Pete has been involved in the area of children’s play and playwork since 1996. During the last 13 years Pete has been fascinated, perhaps a little ‘obsessed’ with the concept of free play. After completing a Masters in Research into free play at Leeds Metropolitan University the CAOS Free Play System was put forward. This work is being further pursued as part of Pete’s PhD studies with Swansea University. Along with helping to raise a family of four children, studying full time and living in the Pembrokeshire countryside, Pete is organically growing an idea of play termed Anarludichism. Anarludichism is Pete’s TAZ, his Temporary Autonomous Zone, a combination of his own biological, psychological and social thinking about children’s play.
Since 2003 Martin Maudsley has worked part-time for Playwork Partnerships as their Outdoor Play Development Officer. He co-ordinated the Wild about Play networking project, bringing together playworkers, development officers, trainers and environmental organisations and subsequently compiled Playing on the Wildside - a publication for professionals and organisations wishing to enable opportunities for children to play freely in and around natural outdoor environments. In 2004 Martin jointly organised Wild & Away, the first UK conference about environmental play, which was repeated in 2006 and 2008. He has been a keynote speaker and workshop leader at Play England, Play Wales, Play Scotland, the Eden Project, Countryside Recreation Network, Forest Education Initiative, the Wildlife Trusts and the Natural Learning Initiative in the USA. Martin also works part-time as a freelance playworker, facilitator and consultant in outdoor play, as well as a professional storyteller.
Jess Milne demonstrates 40 years experience in Play and Playwork. A qualified carpenter, plumber, chainsaw and excavator operator, his 11 years experience of face to face work with children as a full time playworker started in London at Ampton St Adventure Playground in the late Sixties. SInce then he has been required to practice to keep occupational competency for his many Playwork Training roles. His extensive training experience of 15 years began with the London Adventure Playground Association and he managed the Hackney Play Association Training Unit for 11 years. He spent 10 years in management at Islington Council and Hackney Play Association playgrounds. Jess Milne is a School Governor, Respite Care panel member, qualified art teacher and lecturer in Play in the 4 Nations. He has contributed to many Play books including Risk and Safety in Play and conference workshops on such diverse headings as Ethics, Sex and Playwork and Adventure Playgrounds, and was one of the major contributors to the Play Wales P3 Qualification in Playwork. Recently he has been elected onto the Board of Trustees of the London Play and Hackney Play Association. Jess is part of an experiment in a school in Hackney to attempt to enhance Play within the confines of an educational establishment. There is no spare time - but art and people loom large when there is.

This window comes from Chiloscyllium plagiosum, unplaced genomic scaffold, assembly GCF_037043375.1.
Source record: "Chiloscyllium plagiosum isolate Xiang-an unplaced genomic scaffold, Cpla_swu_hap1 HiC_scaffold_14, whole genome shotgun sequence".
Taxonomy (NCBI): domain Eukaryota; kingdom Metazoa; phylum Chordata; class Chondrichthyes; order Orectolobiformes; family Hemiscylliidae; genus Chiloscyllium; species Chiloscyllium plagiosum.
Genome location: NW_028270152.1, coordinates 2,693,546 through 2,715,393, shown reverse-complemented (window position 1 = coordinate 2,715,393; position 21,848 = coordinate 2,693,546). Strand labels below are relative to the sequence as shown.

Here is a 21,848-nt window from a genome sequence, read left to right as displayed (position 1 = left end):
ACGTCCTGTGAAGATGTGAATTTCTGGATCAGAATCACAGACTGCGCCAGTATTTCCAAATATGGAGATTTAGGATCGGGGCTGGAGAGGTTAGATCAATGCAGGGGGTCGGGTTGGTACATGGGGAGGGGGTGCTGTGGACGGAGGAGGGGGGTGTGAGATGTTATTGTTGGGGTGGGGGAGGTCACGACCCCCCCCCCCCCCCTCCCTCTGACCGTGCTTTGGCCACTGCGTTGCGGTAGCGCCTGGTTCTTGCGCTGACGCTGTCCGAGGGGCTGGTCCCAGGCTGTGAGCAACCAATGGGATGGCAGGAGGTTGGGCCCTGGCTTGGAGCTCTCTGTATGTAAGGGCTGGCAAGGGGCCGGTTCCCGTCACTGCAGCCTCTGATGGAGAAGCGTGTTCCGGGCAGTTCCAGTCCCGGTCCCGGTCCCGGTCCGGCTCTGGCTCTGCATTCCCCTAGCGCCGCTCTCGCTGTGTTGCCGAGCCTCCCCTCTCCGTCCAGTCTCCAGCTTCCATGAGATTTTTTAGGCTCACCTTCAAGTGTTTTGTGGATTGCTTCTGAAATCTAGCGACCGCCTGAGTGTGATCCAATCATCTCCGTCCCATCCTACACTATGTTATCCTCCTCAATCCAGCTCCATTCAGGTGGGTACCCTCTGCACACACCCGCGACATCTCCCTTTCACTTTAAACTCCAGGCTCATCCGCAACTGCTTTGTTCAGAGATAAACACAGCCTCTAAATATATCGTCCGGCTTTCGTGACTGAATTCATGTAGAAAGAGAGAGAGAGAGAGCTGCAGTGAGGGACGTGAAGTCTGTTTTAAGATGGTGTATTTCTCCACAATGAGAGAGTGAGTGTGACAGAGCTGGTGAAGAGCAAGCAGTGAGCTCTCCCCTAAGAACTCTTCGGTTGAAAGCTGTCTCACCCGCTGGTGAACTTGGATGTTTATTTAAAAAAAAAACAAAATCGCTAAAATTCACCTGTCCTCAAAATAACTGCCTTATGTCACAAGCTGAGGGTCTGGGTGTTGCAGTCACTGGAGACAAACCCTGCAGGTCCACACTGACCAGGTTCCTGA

When Wendy Russell started working as a playworker in London in the mid 1970s she felt very much drawn to the counter-establishment culture of the adventure playground movement. She has worked in playwork ever since, in a number of roles including face-to-face playwork, training, development, management and research. She currently works part time as Senior Lecturer in Playwork at the University of Gloucestershire and part time freelancing and working on her own research.
Jayne is a freelance artist and play trainer. Her work includes playwork, community arts and project development; she lives in Suffolk with her husband and three hens. She was influenced in childhood by watching the Liverpool Free School on TV, in which children made up their own curriculum, and her first hand experience attending a school for children with special needs. Growing up with parents who were artists meant there was an art studio in her house, a space where she could and did make mess. She took for granted that all sorts of materials to play and create with were freely available. While Jayne trained as an artist and art teacher, her thinking was that the connection between creativity and growth were essential, and she was inspired by artists such as the Cardiff-based collective The Pioneers who challenged traditional notions of patronage and class division in the arts.